Add-on sales are defined as simply selling additional products or services to your customer. Any salesperson knows that making the initial sale is the toughest part. But after that the buyer’s initial resistance is overcome and their defenses are lowered. That’s when profits can be earned.
Add-on Sales in any situation
Retailers take advantage of add-on sales in many forms: a clothing store displays various items that go well together in the same area, instead of in different departments. Buying a men’s suit? Don’t be surprised if you find coordinating shirts, belts, and other accessories near by. After all, you’ll look better in a well planned ensemble.
Catalog merchants are masters of add on sales: high demand hiking boots are displayed in a catalog or online with socks, hiking shorts, and shirts.
Amazon’s approach is so obvious yet so tempting that they’re the masters: directly below the item you’re interested in is a list of suggestions headed “Customers Who Bought This Item Also Bought.” But you don’t need Amazon’s advanced analysis to know your own customers’ “most likely” add-on purchases.
Add-On Sales in non retail businesses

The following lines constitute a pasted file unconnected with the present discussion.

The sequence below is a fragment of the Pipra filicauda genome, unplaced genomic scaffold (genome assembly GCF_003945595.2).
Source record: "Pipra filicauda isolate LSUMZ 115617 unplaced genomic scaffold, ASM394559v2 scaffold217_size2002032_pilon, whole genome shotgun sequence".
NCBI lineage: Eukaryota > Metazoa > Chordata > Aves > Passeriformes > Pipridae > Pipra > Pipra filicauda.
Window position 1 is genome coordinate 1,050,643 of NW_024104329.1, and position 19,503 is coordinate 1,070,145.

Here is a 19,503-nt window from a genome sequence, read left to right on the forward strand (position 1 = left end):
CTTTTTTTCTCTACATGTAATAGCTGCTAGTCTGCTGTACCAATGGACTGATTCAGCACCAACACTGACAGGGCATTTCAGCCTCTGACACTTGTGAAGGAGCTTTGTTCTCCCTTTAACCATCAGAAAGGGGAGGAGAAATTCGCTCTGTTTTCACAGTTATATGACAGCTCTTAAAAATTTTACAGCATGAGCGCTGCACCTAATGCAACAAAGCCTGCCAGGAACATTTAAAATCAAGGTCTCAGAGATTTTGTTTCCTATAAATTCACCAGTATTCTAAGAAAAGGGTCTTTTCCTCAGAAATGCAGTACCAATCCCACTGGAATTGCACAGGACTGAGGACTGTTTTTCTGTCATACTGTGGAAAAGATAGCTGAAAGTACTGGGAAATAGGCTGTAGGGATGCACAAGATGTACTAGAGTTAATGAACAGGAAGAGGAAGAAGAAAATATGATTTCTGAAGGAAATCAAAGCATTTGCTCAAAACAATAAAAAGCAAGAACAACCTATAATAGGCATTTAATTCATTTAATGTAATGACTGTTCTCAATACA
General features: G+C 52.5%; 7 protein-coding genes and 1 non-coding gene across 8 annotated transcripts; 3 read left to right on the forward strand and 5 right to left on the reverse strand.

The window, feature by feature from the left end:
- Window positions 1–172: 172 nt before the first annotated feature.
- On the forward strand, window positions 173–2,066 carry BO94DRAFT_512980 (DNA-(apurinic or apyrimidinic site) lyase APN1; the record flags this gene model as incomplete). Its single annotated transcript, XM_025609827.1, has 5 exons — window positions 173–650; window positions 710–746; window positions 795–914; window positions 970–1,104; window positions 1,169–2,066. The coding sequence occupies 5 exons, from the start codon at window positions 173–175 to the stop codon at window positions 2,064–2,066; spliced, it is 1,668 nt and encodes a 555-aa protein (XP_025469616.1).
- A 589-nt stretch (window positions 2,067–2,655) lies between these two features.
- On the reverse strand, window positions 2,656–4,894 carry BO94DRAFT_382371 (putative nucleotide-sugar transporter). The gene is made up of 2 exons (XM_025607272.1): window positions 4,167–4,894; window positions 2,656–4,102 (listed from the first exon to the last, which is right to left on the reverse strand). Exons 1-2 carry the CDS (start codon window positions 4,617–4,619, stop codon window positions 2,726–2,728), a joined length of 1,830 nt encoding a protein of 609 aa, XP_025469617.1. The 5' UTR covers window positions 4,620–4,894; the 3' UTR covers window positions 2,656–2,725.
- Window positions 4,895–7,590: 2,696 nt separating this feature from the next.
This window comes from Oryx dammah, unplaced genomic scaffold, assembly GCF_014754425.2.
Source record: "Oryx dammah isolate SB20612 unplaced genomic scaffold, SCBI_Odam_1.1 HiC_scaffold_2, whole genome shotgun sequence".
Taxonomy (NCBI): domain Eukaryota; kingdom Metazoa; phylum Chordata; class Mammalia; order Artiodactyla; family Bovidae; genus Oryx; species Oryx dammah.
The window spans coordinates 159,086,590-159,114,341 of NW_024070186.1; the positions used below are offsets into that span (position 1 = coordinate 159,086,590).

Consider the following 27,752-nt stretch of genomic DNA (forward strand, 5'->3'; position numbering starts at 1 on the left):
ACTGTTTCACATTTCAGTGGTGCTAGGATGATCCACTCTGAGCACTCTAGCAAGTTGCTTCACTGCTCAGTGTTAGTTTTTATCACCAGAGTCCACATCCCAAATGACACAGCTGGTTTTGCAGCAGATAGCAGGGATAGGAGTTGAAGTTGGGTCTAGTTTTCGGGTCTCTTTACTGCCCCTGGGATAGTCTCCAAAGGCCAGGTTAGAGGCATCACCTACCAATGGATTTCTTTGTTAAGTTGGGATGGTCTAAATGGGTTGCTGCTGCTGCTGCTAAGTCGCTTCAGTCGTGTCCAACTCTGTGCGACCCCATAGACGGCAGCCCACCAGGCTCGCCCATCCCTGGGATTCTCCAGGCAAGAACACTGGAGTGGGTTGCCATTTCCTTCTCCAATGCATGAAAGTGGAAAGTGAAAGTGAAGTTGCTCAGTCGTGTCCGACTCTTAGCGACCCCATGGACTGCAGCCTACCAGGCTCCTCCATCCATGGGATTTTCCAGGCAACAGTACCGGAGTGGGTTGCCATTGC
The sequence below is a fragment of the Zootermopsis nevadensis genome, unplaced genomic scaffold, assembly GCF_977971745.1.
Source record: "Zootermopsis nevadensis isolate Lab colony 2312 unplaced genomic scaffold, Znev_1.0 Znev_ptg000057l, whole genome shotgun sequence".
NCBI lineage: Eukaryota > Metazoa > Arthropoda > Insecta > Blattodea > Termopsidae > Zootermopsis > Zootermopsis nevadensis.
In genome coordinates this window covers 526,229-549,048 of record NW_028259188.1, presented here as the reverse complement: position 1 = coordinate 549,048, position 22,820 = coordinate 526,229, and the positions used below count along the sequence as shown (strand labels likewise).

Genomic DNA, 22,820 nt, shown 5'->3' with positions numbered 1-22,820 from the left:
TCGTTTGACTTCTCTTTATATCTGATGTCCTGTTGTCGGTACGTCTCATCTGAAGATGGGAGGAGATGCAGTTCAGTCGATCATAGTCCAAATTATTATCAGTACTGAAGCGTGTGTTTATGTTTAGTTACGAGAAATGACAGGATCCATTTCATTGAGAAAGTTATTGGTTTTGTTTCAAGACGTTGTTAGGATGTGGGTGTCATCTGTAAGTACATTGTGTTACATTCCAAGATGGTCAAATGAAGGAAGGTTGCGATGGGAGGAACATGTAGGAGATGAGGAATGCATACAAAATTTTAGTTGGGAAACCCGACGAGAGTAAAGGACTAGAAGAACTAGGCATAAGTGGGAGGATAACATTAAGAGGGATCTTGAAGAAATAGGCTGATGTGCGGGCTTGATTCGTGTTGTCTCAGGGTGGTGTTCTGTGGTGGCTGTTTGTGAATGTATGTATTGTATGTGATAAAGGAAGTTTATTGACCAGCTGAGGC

What if you sell insurance, or investments, or HVAC products and services? How do you “suggest” additional ways you can help your customer? Your monthly email blast is usually deleted with the daily “spam.” Monthly invoices usually come with a sales brochure for some additional product or service, but accounting departments aren’t interested. Unlike retail stores where customers notice products on display, you’ve got a bigger challenge: making a suggestion without looking “pushy” or sounding like a “salesman.”
Doctors, dentists, and other professionals have an even tougher hurdle. Their professional stature and reputation rule out “selling.” Though they offer (profitable) advances such as Botox, Zoom Whitening, and “Executive Physicals,” they can’t do much more than display posters and brochures in the waiting room. Can they?
All of these “add-on” products or services can really help, if clients know about them.
So how can you take advantage of add-on sales?
There are ways to help your client or patient more completely without “selling.” It often starts with giving your client information that they want, and that you want them to have, and doing it when they’re interested in your help. Stories of your challenges or successes with other clients can work. Taking the time to have in-depth conversations helps raise lots of questions.
Add-on sales can increase value and total satisfaction without have to be a “salesman.” Start the right conversations with the right people at the right time, and sales will follow.